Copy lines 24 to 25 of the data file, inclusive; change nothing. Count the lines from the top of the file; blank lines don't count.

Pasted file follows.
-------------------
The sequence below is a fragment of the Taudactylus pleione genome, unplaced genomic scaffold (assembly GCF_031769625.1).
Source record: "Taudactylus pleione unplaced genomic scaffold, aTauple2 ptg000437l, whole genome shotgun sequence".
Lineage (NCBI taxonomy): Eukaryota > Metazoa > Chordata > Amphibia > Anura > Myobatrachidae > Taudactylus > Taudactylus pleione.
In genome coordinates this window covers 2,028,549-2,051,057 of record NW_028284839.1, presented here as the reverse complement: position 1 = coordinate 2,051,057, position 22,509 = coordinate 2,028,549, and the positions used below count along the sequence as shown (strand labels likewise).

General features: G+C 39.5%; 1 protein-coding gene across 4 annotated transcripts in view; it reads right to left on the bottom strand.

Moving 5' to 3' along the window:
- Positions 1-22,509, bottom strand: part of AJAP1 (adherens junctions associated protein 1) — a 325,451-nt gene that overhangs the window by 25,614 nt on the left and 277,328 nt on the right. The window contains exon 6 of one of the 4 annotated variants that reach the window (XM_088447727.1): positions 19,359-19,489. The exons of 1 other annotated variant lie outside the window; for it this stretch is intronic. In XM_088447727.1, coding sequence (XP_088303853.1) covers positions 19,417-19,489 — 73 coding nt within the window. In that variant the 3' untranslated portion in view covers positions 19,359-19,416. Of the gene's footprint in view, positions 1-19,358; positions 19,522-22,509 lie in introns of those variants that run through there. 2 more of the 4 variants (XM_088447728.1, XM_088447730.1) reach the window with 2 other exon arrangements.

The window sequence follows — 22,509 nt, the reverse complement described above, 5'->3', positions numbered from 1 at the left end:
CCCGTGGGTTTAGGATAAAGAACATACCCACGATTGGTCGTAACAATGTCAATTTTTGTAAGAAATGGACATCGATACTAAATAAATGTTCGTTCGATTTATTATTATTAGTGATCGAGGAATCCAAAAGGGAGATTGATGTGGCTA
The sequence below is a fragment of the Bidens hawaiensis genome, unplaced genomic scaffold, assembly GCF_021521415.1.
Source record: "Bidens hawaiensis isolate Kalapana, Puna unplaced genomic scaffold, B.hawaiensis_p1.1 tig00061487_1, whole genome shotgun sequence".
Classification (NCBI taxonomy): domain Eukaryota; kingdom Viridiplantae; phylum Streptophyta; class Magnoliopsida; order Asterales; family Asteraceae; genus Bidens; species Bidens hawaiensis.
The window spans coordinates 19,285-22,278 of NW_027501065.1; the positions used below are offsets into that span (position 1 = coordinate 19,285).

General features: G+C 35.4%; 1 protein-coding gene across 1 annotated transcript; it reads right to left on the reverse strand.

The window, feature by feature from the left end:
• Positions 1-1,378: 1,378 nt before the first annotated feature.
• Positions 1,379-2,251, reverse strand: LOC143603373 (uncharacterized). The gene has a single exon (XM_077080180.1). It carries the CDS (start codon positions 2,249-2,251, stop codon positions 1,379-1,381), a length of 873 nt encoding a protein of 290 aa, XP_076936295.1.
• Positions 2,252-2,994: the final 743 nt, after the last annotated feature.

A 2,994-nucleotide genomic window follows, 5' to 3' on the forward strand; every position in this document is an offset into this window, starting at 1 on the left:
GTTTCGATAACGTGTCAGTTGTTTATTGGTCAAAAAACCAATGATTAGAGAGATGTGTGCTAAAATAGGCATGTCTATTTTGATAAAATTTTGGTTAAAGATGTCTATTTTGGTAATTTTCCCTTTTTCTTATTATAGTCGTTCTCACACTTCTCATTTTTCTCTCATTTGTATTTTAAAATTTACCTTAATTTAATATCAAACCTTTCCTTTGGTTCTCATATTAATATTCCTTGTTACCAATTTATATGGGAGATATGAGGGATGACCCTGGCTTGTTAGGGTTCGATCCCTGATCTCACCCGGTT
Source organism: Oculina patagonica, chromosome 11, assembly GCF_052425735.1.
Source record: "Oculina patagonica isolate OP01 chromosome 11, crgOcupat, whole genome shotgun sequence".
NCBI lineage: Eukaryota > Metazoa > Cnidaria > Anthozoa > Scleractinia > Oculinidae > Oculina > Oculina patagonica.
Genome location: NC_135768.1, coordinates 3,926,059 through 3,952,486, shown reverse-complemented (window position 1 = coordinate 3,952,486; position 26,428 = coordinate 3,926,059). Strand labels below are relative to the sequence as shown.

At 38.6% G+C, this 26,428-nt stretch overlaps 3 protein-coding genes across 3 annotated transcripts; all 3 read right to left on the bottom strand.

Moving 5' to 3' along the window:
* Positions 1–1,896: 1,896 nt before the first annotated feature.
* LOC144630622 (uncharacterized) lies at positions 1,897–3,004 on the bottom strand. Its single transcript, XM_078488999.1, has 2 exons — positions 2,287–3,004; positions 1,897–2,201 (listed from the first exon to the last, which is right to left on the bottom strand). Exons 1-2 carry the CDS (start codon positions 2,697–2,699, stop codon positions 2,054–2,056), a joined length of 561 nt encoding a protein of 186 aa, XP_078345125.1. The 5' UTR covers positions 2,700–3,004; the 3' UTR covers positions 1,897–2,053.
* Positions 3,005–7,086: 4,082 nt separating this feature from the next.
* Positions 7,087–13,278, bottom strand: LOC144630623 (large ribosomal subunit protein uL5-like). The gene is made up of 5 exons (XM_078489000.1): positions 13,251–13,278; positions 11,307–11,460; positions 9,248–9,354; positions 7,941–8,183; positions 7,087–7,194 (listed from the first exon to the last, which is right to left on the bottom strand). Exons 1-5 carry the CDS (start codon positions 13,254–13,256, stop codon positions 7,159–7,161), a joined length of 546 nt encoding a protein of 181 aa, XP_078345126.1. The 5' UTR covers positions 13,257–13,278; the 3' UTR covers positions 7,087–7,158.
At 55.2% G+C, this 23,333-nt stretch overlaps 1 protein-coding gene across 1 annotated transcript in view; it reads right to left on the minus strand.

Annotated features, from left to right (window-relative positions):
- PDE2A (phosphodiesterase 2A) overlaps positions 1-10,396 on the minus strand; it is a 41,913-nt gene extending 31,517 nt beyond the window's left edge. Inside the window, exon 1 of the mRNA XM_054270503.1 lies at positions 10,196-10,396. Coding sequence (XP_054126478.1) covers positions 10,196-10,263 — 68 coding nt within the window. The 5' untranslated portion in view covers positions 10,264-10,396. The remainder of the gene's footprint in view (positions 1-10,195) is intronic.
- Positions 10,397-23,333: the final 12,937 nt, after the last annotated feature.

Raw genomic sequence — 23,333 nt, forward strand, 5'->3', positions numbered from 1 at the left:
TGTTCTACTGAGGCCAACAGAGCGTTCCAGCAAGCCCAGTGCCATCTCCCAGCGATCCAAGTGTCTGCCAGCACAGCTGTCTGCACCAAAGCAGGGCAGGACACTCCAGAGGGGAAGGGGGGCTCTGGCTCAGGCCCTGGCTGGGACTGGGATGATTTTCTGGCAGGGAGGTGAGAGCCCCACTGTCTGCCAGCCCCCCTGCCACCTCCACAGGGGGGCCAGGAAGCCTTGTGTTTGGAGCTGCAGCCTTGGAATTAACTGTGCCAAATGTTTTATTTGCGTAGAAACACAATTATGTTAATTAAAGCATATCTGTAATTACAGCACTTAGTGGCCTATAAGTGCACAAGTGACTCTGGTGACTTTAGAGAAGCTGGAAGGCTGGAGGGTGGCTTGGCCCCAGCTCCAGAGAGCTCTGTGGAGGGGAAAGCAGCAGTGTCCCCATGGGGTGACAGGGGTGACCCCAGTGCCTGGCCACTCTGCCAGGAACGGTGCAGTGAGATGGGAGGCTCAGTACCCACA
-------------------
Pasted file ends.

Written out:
Genome location: NC_135768.1, coordinates 3,926,059 through 3,952,486, shown reverse-complemented (window position 1 = coordinate 3,952,486; position 26,428 = coordinate 3,926,059). Strand labels below are relative to the sequence as shown.

At 38.6% G+C, this 26,428-nt stretch overlaps 3 protein-coding genes across 3 annotated transcripts; all 3 read right to left on the bottom strand.